Hartford Seminary Embraces its Jewish Family after the Pittsburgh Synagogue Attack | Hartford Seminary

Hartford Seminary Embraces its Jewish Family after the Pittsburgh Synagogue Attack

The horrific attack that left 11 dead and six wounded at the Tree of Life synagogue in Pittsburgh on Oct. 27 has deeply affected the Hartford Seminary community.

On the day of the shootings, President Joel N. Lohr sent a message to Hartford Seminary students, faculty, staff, and friends, saying: “Words can’t express how troubling such senseless acts of violence like this are. As we attempt to work through our grief, frustrations, sorrow, and questions, let’s pull together in solidarity with our Jewish neighbors and friends. … May God give you all, and especially those who are mourning tonight in Pittsburgh, comfort and strength.”

The following day, President Lohr was among a handful of elected officials and other leaders who spoke at a vigil held on the steps of Congregation Beth Israel in West Hartford. He addressed issues of historic anti-Semitism before saying, in part:

“I humbly call on all of my Christian brothers and sisters, all of my siblings whatever your denomination or position, to rethink how we relate to our Jewish family. May the Holy One grant us wisdom. May the Holy One forgive us. And may the Holy One help us to heal and to turn from sin (teshuvah). My prayer tonight is that you, our Jewish communities, would know that we stand with you. My prayer is also that we might all support each other, Jewish, Christian, Muslim, and all people of faith and no faith. That we might embrace the way of love, doing our utmost to emphasize our traditions and Scriptures that point to the way of love — Love of God and Love of Neighbor.

The full text of President Lohr’s remarks can be found below.

On Monday, Dr. Deena Grant, Associate Professor of Jewish Studies, spoke at the Hartford Seminary’s community hour  in response to the tragedy, the worst anti-Semitic attack in American history. She read excerpts from an article by Peter Beinart in The Forward, and sang a prayer in Hebrew and English.

Later on Monday, the Seminary gathered for an interfaith chapel service led by the Rev. Dr. Michael Piazza. Rabbi Barbara Paris, a Doctor of Ministry student, led several prayers and shared her experience after the shootings.

“My Muslim and Christian friends were the first ones who wrote to me,” she said. “This Seminary really embodies what could be and should be.”

Media coverage of President Lohr’s speech at the vigil can be found at Fox61 News and on We-Ha.com. Below is the text of his speech.

Speech given at Community Candlelight Vigil for the Tree of Life Synagogue in Pittsburgh
Sunday, October 28, 2018 at 4 p.m.
Congregation Beth Israel, 701 Farmington Ave., West Hartford
President Joel N. Lohr
Hartford Seminary

How long, oh Lord, how long?

My soul is in deep anguish.
How long, oh Lord, how long?

Shalom. As-salaam alaykum. Peace be with you.

My name is Joel Lohr and I serve as the President of Hartford Seminary. On behalf of our students, faculty, staff, alumni, trustees and friends, I am here to express our collective sympathy, our solidarity with you, and our brokenness over this senseless tragedy.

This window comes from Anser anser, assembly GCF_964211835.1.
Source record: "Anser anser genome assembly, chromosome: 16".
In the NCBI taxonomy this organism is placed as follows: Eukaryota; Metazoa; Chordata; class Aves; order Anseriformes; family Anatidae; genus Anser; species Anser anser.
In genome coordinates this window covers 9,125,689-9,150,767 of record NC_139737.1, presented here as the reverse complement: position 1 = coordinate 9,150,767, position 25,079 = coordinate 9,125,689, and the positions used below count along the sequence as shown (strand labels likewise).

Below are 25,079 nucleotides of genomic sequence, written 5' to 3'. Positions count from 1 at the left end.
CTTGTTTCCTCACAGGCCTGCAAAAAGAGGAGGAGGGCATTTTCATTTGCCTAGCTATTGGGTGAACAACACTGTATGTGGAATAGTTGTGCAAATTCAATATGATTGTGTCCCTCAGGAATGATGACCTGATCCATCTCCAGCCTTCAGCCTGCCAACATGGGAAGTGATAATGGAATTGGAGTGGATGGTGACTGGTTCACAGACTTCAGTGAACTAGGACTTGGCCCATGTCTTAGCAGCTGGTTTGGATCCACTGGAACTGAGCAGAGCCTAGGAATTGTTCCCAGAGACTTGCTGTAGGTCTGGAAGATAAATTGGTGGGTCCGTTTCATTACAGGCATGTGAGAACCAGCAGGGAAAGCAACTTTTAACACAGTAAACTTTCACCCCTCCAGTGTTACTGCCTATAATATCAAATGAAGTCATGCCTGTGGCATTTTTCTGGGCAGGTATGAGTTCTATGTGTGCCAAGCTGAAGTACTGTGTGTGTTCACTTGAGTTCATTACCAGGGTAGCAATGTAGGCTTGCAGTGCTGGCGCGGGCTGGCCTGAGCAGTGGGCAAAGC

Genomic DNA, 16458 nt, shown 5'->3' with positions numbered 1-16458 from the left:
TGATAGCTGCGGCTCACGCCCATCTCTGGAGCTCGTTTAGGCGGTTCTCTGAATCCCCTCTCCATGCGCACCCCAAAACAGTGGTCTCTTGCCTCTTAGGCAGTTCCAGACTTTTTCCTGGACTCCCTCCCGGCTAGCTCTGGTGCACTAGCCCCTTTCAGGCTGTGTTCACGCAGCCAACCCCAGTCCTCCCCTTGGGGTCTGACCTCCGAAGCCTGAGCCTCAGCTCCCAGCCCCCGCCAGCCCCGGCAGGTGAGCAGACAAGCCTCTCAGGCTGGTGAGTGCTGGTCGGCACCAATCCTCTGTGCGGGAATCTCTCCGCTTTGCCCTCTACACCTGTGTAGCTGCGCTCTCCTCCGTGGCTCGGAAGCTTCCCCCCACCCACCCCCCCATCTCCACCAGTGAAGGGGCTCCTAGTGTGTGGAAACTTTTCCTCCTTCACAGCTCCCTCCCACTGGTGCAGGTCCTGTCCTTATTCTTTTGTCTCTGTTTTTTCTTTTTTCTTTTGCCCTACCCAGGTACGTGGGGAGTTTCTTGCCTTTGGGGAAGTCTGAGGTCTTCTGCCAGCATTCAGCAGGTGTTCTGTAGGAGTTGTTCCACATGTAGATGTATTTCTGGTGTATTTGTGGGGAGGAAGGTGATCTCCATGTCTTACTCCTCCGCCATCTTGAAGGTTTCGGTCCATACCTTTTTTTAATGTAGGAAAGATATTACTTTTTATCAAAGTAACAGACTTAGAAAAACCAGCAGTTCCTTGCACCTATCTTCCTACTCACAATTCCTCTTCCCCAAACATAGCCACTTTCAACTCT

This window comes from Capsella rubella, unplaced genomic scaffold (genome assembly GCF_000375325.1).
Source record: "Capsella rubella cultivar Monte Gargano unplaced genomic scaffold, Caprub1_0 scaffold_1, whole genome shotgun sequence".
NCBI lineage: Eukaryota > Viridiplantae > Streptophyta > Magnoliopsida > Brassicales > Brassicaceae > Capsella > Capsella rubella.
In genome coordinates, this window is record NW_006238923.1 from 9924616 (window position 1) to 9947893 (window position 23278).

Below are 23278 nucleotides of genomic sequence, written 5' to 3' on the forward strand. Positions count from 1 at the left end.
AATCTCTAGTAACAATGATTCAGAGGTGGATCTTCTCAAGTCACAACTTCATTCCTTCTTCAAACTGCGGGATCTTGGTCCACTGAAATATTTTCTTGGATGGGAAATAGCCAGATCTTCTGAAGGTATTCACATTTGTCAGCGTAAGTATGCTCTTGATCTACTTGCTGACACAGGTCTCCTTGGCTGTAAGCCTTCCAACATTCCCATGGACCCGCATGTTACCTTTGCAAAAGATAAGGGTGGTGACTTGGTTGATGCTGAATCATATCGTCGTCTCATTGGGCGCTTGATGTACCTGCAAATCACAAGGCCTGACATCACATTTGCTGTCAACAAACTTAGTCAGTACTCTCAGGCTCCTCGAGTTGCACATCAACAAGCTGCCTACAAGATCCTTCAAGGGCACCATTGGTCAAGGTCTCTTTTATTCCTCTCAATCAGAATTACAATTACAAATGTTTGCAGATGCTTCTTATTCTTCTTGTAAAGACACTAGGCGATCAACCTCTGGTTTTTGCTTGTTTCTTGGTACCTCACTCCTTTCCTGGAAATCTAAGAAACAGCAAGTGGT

When Rabbi Pincus kindly asked me if I would say a few words I confess that I was dumbfounded. What does one say? What can I say? How can anything I say possibly be worthy of vocalizing in the face of such horror? I found myself stuck, stuck on the words of the Psalmist in Psalm 6: How long, oh Lord, how long?

I am here to extend my hand to you, our Jewish communities, and to honor those who died. May their memory, somehow, be for a blessing. I see many of our faculty and students here tonight—Muslim, Christian, and Jewish, and we are here because you are our siblings, siblings in the same human family. Though we may not all share a common faith, we share a common humanity. At Hartford Seminary we are trying to be a place that values all human beings as members of the same human family, even as we explore our religious differences that make us the wonderfully diverse people we are.

As an educator, and as the president of an interfaith graduate school, I am reminded of our duty to use education to heal our world—tikkun olam—and to transform society. Personally, as someone of Christian faith, I feel compelled to acknowledge the ways in which my history, my Christian history, is ugly with Antisemitism. I can still recall reading Edward Kessler’s Introduction to Jewish-Christian Relations and being so ashamed, so troubled. Despite Kessler’s sincere attempt, as a Jewish scholar, to highlight positive historical moments in our relationship as Jews and Christians, there were so few. More often than not, Christians have not only allowed Antisemitism to go unchecked but have fostered it. I humbly call on all of my Christian brothers and sisters, all of my siblings whatever your denomination or position, to rethink how we relate to our Jewish family. May the Holy One grant us wisdom. May the Holy One forgive us. And may the Holy One help us to heal and to turn from sin (teshuvah).

My prayer tonight is that you, our Jewish communities, would know that we stand with you. My prayer is also that we might all support each other, Jewish, Christian, Muslim, and all people of faith and no faith. That we might embrace the way of love, doing our utmost to emphasize our traditions and Scriptures that point to the way of love—Love of God and Love of Neighbor.

May God give all of us strength. May God comfort God’s people. Even while we ask:

How long, oh Lord, how long?

Amen.

 

 

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